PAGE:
I met Jerry via email. He reached out for an interview and with such fun, creative, interesting, serious, and controversial poems, how could I say no?
Jerry's courageous. He started sending his poems out to his friends via email, and it turned into a career in writing. Go Jerry! You are truly an inspiration to all of us writers.
Below are the questions I asked him:
1. You’ve worked many jobs and careers. How has this helped you in your writing?
Occupationally, I have done many things, you are right. My career has been one serpentine swing through life. I have found myself to be the turtle yelling HELP to Mr. Wizard to change what I am doing.
However, the things learned from each endeavor have taught me lessons I would never have been able to learn without the actual experience. Military service taught me, but I continue to work on this one, how to succumb to authority, janitorial services taught me humility, management opportunities taught me fairness, being a reporter, which was my first career love, taught me observational skills, marketing taught me, and continues to teach me, another person’s view of the reality I find myself, teaching taught me how to convey a foreign idea to others in a comprehensible way. There have been others. Without these experiences, however, I would not be the person I am today. These lessons have been costly but were lessons not found elsewhere.
2. What gave you the courage to email friends your poems?
Poetry has always been a part of me, as much so as any appendage I call my own. I tentatively escaped my cocoon of poetic license in college but really didn’t fully escape until the early 80’s. Even then it was more of polite question of someone to look at this piece or that piece. Not until my teaching of bible classes and then later as a high school teacher did I fully accept the fact that I am a poet. The feedback was positive and constant. To know that someone liked to read my words did it for me for good. I was hooked on sharing.
3. Where does your inspiration come from?
Wherever you are when you are reading this…look around. That is where my inspiration is received. Everyday life represents the cornerstone of all inspiration. It is viewed differently by each of us as we perceive it and then translate it into our own core. Words like fairness, joy, admiration, and opportunity conjure perceptions different from words like unjust, sorrow, repugnance, and servitude. It is the same with the events we witness first hand in our everyday lives. That is where my inspiration is born.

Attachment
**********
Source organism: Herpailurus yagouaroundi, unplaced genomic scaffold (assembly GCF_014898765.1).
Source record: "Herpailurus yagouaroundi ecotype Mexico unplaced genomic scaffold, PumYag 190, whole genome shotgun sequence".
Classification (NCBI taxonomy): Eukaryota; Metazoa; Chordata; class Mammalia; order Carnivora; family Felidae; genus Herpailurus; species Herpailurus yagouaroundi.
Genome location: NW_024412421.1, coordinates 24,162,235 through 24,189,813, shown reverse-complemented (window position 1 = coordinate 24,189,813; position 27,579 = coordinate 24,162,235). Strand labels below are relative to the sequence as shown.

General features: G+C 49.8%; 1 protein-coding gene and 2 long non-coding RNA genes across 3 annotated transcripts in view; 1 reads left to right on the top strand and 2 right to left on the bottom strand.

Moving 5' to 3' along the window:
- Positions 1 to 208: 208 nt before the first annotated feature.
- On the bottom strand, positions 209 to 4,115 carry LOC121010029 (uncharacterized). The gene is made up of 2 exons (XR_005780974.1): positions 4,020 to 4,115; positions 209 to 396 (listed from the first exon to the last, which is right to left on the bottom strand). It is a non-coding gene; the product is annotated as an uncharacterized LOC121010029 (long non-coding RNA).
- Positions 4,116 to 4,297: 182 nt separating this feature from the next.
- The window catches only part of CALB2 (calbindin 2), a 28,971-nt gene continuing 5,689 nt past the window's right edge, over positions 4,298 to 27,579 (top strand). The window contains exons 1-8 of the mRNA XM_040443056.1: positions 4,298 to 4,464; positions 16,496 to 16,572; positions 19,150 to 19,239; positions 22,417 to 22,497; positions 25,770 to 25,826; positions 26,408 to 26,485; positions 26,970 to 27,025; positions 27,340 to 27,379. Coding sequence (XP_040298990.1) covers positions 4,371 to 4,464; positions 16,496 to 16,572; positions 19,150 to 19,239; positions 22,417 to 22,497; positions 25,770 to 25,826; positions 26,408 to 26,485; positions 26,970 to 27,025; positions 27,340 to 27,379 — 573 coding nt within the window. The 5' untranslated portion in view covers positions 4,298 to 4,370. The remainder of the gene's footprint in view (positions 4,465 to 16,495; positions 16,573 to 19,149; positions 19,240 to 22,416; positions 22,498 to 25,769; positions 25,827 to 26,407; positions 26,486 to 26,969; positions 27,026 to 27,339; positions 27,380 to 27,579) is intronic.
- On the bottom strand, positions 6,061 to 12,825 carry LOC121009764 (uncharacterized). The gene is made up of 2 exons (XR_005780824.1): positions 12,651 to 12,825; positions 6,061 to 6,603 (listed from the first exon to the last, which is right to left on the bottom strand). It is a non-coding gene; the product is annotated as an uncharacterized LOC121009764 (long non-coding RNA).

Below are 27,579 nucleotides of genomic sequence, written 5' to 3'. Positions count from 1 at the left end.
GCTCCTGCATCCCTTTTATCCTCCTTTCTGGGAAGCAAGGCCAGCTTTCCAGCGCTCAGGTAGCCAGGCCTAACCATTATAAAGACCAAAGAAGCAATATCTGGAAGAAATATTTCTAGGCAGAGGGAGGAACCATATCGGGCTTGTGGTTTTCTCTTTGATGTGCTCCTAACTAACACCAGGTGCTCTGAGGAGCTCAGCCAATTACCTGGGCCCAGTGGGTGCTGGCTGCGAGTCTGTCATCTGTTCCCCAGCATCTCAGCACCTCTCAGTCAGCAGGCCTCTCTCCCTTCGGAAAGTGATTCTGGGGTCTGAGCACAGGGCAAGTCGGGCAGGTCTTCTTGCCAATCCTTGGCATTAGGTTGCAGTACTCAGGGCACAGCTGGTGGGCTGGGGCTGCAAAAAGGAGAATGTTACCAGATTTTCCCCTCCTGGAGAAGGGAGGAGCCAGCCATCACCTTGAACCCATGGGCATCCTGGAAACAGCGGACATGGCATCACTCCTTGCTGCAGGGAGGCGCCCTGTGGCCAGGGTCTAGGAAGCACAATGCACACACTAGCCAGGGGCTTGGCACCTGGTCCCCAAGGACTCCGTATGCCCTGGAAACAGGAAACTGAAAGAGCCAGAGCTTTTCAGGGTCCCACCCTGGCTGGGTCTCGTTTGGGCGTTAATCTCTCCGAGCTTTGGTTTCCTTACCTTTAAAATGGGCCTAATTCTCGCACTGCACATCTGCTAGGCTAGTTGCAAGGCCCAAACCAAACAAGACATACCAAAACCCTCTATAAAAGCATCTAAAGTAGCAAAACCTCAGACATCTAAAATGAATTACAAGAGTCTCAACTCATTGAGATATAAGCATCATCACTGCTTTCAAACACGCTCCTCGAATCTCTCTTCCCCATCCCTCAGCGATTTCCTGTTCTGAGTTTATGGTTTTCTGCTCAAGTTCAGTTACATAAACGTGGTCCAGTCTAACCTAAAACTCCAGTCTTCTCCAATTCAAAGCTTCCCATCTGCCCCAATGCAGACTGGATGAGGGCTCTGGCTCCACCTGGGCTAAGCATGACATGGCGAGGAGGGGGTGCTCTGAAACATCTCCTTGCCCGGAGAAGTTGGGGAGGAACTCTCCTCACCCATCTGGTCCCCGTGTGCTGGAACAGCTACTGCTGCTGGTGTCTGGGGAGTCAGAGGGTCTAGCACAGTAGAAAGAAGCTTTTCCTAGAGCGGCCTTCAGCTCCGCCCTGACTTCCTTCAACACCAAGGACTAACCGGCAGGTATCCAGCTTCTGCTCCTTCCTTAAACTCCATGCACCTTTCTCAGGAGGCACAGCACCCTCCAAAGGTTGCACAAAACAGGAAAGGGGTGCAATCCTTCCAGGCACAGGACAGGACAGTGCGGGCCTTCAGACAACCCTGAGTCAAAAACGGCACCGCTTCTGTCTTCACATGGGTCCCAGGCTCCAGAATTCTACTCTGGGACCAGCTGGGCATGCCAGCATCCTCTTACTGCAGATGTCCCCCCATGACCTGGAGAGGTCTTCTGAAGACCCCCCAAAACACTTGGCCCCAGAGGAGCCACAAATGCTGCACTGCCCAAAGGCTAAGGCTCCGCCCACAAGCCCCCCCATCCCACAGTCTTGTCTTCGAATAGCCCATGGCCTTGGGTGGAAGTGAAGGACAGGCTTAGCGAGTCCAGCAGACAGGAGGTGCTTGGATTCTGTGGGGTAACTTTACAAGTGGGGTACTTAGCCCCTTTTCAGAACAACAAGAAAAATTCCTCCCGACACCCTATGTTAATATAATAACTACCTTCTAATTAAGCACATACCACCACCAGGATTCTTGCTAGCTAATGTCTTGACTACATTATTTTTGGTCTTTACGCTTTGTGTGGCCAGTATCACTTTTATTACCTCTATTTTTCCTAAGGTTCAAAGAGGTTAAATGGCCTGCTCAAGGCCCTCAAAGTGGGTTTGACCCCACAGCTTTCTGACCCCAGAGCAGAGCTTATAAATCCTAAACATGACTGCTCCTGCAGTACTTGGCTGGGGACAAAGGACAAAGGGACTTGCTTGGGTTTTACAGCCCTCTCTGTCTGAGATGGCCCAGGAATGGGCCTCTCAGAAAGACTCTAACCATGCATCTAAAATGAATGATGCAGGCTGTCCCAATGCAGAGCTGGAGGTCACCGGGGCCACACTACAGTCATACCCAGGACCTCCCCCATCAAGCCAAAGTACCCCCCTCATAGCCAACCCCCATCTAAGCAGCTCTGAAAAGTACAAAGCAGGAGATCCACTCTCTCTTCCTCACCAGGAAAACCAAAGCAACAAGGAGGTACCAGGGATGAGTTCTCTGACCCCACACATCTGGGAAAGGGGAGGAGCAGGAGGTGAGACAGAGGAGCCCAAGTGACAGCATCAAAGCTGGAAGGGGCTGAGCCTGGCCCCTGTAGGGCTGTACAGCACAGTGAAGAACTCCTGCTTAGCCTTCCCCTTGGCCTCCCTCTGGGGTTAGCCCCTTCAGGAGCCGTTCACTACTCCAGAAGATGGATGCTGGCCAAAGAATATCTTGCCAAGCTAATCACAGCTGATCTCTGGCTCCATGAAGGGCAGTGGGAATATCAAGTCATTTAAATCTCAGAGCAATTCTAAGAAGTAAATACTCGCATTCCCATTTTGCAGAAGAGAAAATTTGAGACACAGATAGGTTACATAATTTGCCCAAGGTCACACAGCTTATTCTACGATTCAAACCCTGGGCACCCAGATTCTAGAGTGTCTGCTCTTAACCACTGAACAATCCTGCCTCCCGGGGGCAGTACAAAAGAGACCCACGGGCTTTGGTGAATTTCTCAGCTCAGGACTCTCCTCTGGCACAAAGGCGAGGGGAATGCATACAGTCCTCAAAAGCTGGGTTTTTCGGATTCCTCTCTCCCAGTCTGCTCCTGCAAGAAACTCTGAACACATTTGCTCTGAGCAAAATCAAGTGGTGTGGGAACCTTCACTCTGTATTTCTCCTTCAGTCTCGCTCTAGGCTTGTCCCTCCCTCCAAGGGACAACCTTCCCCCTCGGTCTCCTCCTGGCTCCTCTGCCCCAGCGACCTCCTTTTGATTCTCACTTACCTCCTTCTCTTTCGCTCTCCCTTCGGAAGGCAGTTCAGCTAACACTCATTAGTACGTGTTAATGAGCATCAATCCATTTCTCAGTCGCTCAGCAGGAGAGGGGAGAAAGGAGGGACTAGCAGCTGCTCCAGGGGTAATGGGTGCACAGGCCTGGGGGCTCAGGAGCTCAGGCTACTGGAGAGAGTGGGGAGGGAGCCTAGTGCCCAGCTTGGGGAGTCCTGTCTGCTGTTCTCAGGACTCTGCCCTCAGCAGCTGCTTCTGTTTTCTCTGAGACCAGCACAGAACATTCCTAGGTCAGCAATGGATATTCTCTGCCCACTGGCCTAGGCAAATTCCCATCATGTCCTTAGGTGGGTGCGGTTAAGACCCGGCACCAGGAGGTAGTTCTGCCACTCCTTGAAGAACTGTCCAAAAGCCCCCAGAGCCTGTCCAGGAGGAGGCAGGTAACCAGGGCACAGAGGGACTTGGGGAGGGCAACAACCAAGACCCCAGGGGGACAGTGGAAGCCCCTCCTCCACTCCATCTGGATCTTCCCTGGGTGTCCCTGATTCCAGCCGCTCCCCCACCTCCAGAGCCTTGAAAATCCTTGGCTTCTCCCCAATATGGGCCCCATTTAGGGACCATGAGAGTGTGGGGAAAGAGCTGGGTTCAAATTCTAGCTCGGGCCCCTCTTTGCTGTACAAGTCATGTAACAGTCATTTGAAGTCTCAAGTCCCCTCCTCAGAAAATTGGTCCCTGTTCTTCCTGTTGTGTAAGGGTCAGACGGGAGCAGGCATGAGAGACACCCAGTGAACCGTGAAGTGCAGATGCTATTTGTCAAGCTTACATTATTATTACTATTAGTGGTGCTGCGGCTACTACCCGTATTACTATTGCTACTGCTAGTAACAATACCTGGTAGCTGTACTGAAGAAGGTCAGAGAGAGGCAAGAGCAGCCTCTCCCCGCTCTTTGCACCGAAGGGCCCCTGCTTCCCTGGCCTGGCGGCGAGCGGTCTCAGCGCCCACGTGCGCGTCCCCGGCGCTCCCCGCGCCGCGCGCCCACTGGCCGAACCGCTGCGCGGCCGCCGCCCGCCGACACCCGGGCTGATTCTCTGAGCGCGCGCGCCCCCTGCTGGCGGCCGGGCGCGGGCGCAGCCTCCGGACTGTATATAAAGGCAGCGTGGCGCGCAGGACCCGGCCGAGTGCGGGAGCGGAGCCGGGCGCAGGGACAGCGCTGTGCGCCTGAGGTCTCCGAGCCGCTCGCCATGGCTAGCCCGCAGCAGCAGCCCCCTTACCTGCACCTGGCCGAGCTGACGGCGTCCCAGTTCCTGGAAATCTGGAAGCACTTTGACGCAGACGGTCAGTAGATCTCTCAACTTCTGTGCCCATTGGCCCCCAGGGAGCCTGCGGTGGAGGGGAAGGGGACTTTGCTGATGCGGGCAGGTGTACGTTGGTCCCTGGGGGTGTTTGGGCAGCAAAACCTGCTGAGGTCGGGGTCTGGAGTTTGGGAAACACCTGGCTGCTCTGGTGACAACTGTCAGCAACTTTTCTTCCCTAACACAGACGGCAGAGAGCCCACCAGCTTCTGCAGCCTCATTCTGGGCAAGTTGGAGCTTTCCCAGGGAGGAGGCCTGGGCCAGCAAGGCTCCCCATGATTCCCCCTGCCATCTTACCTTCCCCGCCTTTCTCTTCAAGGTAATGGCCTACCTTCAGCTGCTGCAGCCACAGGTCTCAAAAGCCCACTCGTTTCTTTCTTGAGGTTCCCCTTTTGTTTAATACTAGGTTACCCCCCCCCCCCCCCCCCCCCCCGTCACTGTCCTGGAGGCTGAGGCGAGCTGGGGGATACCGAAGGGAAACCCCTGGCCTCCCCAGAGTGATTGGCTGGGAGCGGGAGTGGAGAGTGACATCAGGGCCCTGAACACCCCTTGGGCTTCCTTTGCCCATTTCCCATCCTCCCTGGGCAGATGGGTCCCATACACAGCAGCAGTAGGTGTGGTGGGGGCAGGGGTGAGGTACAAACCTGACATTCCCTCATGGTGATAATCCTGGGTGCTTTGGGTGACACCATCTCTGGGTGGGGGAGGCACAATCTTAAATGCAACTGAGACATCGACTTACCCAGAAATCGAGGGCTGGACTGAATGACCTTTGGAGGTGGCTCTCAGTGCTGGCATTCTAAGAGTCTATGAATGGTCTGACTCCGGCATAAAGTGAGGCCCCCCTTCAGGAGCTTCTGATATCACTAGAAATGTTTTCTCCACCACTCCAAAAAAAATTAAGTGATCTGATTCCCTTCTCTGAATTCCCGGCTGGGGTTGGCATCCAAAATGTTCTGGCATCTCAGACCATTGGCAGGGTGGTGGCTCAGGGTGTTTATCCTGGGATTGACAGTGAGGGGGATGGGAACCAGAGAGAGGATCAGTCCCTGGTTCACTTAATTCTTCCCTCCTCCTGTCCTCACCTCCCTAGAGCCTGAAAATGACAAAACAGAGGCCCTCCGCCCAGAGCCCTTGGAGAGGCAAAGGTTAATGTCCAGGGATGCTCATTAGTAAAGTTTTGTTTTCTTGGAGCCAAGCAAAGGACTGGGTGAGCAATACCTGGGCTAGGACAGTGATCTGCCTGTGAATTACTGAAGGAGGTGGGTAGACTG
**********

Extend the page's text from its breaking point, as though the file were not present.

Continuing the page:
4. What time do you get up and what do you eat for breakfast?
My usual time to awake is between 4:30 and 5:00 AM. I do not know why and I wish, at times, I could change it but that is the time my mind says get up. As far as breakfast goes, look away if you are a young person and living with your folks, I seldom eat anything until around mid-afternoon. Again, I don’t know why. However, when I do eat breakfast it is a doozy with everything included that you can imagine as breakfast foods. It is my favorite meal I think. Many times this favorite meal is for dinner in the evening.
5. Describe your poems in 5 words:
“My Poems Reflect Everyday Life.”
6. What’s your blog about?
My blog, which I call Talk of the Day, is just that…topics which reflect something about the time and place I find myself that I feel compelled to express and convey to others. Not that my opinion on anything is worth more than anyone else’s opinion but that it may trigger others to think of something in another way.
My blog is featured on my website at www.jmwhitebooks.com and is sent out no more than 3 to 6 times per month but sometimes more often. However, captured in those 3 to 6 writings is between 9,000 to 12,000 hits on my website. That is gratifying to me to know that, again, others like to see what words I have written. It is very gratifying and a huge encouragement to continue to write at all.
So…if my enemies in life ever want to shut me down they can do it by simply denying me the encouragement of being read.
7. Who are you reading right now?